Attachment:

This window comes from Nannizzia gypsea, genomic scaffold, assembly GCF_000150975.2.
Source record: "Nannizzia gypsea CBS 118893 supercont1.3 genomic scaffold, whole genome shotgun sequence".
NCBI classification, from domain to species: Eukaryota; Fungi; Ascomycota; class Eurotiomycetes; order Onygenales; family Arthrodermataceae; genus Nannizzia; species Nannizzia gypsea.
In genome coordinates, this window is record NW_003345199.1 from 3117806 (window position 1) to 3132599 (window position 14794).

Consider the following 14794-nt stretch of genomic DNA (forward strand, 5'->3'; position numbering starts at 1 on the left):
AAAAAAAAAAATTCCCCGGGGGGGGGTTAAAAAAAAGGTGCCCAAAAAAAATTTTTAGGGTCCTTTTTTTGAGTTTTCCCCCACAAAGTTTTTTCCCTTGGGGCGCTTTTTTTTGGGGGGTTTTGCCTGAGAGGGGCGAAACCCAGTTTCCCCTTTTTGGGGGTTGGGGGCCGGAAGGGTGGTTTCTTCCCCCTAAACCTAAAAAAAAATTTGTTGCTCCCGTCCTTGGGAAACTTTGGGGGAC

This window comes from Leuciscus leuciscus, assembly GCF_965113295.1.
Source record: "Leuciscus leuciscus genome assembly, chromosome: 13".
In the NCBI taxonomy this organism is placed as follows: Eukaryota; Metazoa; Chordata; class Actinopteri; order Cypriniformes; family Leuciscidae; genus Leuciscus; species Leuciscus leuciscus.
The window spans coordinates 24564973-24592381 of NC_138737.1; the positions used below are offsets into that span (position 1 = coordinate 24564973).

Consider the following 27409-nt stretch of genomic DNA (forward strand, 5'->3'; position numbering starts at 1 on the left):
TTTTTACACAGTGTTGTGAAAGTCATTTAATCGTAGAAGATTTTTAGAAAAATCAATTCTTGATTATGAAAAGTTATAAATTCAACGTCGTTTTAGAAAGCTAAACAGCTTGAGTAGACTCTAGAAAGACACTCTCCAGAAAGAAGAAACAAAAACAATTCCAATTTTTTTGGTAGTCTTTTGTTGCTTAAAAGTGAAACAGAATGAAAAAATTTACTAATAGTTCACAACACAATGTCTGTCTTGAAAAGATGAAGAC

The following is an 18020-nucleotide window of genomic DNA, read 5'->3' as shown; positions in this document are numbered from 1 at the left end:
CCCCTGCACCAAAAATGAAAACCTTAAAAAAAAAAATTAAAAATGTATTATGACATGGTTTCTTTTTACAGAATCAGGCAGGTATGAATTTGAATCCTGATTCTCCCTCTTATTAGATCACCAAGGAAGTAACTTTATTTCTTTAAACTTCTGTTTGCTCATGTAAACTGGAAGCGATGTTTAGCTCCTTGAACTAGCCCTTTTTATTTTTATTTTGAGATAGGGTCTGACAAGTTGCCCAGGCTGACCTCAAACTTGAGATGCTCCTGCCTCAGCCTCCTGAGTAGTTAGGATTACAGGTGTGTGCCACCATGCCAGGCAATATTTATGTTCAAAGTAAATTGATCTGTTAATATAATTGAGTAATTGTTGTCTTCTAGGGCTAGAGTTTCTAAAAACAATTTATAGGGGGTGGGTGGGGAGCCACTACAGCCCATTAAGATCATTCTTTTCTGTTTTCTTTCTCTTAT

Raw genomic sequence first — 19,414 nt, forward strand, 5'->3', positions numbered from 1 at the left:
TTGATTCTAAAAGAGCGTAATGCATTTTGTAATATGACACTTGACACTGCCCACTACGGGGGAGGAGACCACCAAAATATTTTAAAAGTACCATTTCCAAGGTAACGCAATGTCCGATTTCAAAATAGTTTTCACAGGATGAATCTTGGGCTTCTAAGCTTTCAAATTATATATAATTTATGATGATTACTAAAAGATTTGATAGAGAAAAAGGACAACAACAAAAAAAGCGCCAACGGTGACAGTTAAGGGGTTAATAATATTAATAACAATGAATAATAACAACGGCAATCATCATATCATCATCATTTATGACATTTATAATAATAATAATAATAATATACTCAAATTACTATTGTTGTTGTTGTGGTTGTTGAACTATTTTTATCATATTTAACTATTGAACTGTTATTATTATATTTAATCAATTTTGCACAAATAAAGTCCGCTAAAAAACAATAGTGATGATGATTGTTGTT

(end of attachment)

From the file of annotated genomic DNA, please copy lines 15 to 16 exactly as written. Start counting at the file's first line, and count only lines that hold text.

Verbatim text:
Raw genomic sequence first — 19,414 nt, forward strand, 5'->3', positions numbered from 1 at the left:
TTGATTCTAAAAGAGCGTAATGCATTTTGTAATATGACACTTGACACTGCCCACTACGGGGGAGGAGACCACCAAAATATTTTAAAAGTACCATTTCCAAGGTAACGCAATGTCCGATTTCAAAATAGTTTTCACAGGATGAATCTTGGGCTTCTAAGCTTTCAAATTATATATAATTTATGATGATTACTAAAAGATTTGATAGAGAAAAAGGACAACAACAAAAAAAGCGCCAACGGTGACAGTTAAGGGGTTAATAATATTAATAACAATGAATAATAACAACGGCAATCATCATATCATCATCATTTATGACATTTATAATAATAATAATAATAATATACTCAAATTACTATTGTTGTTGTTGTGGTTGTTGAACTATTTTTATCATATTTAACTATTGAACTGTTATTATTATATTTAATCAATTTTGCACAAATAAAGTCCGCTAAAAAACAATAGTGATGATGATTGTTGTT